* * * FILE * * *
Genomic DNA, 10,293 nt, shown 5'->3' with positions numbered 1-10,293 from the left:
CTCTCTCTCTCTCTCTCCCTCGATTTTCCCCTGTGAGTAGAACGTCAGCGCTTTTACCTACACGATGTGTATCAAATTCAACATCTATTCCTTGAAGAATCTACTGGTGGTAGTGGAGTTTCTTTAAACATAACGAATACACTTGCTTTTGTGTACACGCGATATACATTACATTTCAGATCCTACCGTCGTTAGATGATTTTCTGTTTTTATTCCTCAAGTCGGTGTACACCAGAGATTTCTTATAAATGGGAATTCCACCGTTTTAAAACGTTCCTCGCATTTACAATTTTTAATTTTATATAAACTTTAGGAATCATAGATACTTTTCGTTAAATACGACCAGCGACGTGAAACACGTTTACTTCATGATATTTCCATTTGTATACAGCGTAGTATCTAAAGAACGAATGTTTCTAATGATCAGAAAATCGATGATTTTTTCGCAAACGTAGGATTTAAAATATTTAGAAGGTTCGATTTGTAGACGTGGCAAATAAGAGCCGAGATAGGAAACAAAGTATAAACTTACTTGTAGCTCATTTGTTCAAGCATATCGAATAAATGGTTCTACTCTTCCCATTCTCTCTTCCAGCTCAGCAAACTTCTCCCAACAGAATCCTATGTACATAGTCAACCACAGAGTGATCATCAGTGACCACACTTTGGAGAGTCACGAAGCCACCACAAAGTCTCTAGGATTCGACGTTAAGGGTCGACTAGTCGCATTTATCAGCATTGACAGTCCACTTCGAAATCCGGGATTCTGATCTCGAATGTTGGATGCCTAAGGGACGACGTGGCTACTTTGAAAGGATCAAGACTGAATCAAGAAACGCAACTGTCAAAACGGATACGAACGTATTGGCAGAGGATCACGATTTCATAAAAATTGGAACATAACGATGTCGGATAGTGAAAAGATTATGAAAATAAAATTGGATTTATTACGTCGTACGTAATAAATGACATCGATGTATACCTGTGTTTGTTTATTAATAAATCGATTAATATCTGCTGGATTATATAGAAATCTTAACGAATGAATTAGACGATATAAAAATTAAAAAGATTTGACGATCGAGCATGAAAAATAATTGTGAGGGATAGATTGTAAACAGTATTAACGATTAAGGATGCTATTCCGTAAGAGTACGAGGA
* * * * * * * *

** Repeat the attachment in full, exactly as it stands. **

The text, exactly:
Genomic DNA, 10,293 nt, shown 5'->3' with positions numbered 1-10,293 from the left:
CTCTCTCTCTCTCTCTCCCTCGATTTTCCCCTGTGAGTAGAACGTCAGCGCTTTTACCTACACGATGTGTATCAAATTCAACATCTATTCCTTGAAGAATCTACTGGTGGTAGTGGAGTTTCTTTAAACATAACGAATACACTTGCTTTTGTGTACACGCGATATACATTACATTTCAGATCCTACCGTCGTTAGATGATTTTCTGTTTTTATTCCTCAAGTCGGTGTACACCAGAGATTTCTTATAAATGGGAATTCCACCGTTTTAAAACGTTCCTCGCATTTACAATTTTTAATTTTATATAAACTTTAGGAATCATAGATACTTTTCGTTAAATACGACCAGCGACGTGAAACACGTTTACTTCATGATATTTCCATTTGTATACAGCGTAGTATCTAAAGAACGAATGTTTCTAATGATCAGAAAATCGATGATTTTTTCGCAAACGTAGGATTTAAAATATTTAGAAGGTTCGATTTGTAGACGTGGCAAATAAGAGCCGAGATAGGAAACAAAGTATAAACTTACTTGTAGCTCATTTGTTCAAGCATATCGAATAAATGGTTCTACTCTTCCCATTCTCTCTTCCAGCTCAGCAAACTTCTCCCAACAGAATCCTATGTACATAGTCAACCACAGAGTGATCATCAGTGACCACACTTTGGAGAGTCACGAAGCCACCACAAAGTCTCTAGGATTCGACGTTAAGGGTCGACTAGTCGCATTTATCAGCATTGACAGTCCACTTCGAAATCCGGGATTCTGATCTCGAATGTTGGATGCCTAAGGGACGACGTGGCTACTTTGAAAGGATCAAGACTGAATCAAGAAACGCAACTGTCAAAACGGATACGAACGTATTGGCAGAGGATCACGATTTCATAAAAATTGGAACATAACGATGTCGGATAGTGAAAAGATTATGAAAATAAAATTGGATTTATTACGTCGTACGTAATAAATGACATCGATGTATACCTGTGTTTGTTTATTAATAAATCGATTAATATCTGCTGGATTATATAGAAATCTTAACGAATGAATTAGACGATATAAAAATTAAAAAGATTTGACGATCGAGCATGAAAAATAATTGTGAGGGATAGATTGTAAACAGTATTAACGATTAAGGATGCTATTCCGTAAGAGTACGAGGA